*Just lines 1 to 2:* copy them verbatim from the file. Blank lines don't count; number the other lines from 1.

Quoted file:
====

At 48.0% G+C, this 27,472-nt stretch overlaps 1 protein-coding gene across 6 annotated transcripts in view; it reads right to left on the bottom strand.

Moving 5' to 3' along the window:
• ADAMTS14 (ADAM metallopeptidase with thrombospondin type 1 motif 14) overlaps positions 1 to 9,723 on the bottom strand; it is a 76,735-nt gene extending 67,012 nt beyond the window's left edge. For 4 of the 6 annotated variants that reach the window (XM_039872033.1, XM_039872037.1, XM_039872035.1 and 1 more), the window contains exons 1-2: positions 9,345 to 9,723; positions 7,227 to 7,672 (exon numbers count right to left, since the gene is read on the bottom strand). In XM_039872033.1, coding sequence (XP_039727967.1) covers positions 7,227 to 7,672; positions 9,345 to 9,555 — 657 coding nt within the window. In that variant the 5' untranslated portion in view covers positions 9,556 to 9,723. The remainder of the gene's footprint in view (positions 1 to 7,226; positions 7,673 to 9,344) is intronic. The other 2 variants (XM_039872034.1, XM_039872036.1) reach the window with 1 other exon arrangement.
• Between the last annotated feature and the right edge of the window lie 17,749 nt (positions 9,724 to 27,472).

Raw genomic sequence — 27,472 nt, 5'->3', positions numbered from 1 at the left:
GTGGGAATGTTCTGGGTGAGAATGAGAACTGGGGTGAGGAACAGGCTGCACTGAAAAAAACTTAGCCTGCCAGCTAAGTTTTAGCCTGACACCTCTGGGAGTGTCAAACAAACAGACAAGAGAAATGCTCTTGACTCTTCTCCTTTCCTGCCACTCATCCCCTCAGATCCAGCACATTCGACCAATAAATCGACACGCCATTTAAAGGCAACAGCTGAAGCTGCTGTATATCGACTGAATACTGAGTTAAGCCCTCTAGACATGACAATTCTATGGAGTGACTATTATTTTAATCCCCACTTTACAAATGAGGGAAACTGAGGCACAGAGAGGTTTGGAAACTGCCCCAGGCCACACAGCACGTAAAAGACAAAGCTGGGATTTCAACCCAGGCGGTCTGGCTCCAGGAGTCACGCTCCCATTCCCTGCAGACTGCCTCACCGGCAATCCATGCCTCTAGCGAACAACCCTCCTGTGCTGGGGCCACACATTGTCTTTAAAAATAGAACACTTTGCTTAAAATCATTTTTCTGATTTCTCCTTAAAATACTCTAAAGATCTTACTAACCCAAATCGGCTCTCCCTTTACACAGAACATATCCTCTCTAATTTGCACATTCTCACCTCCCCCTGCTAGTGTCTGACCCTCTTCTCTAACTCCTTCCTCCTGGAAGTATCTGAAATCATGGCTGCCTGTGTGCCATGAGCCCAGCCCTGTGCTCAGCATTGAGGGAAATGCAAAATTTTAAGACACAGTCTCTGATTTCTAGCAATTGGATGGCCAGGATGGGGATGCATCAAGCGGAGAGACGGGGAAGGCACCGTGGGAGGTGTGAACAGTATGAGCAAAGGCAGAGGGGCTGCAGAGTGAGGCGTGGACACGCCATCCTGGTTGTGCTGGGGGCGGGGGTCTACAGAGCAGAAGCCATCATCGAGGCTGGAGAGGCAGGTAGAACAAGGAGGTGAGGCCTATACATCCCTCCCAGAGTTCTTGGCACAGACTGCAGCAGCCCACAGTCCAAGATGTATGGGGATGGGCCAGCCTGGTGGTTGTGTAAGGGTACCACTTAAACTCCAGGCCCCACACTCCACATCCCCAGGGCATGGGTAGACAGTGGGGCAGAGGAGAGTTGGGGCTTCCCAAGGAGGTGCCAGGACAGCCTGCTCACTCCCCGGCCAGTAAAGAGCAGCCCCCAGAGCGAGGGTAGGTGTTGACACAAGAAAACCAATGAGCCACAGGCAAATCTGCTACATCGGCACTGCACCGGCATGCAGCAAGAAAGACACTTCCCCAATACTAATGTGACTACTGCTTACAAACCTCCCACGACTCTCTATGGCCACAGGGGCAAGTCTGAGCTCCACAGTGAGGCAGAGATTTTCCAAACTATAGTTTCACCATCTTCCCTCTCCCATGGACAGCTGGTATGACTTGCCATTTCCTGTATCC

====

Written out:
At 48.0% G+C, this 27,472-nt stretch overlaps 1 protein-coding gene across 6 annotated transcripts in view; it reads right to left on the bottom strand.

Moving 5' to 3' along the window: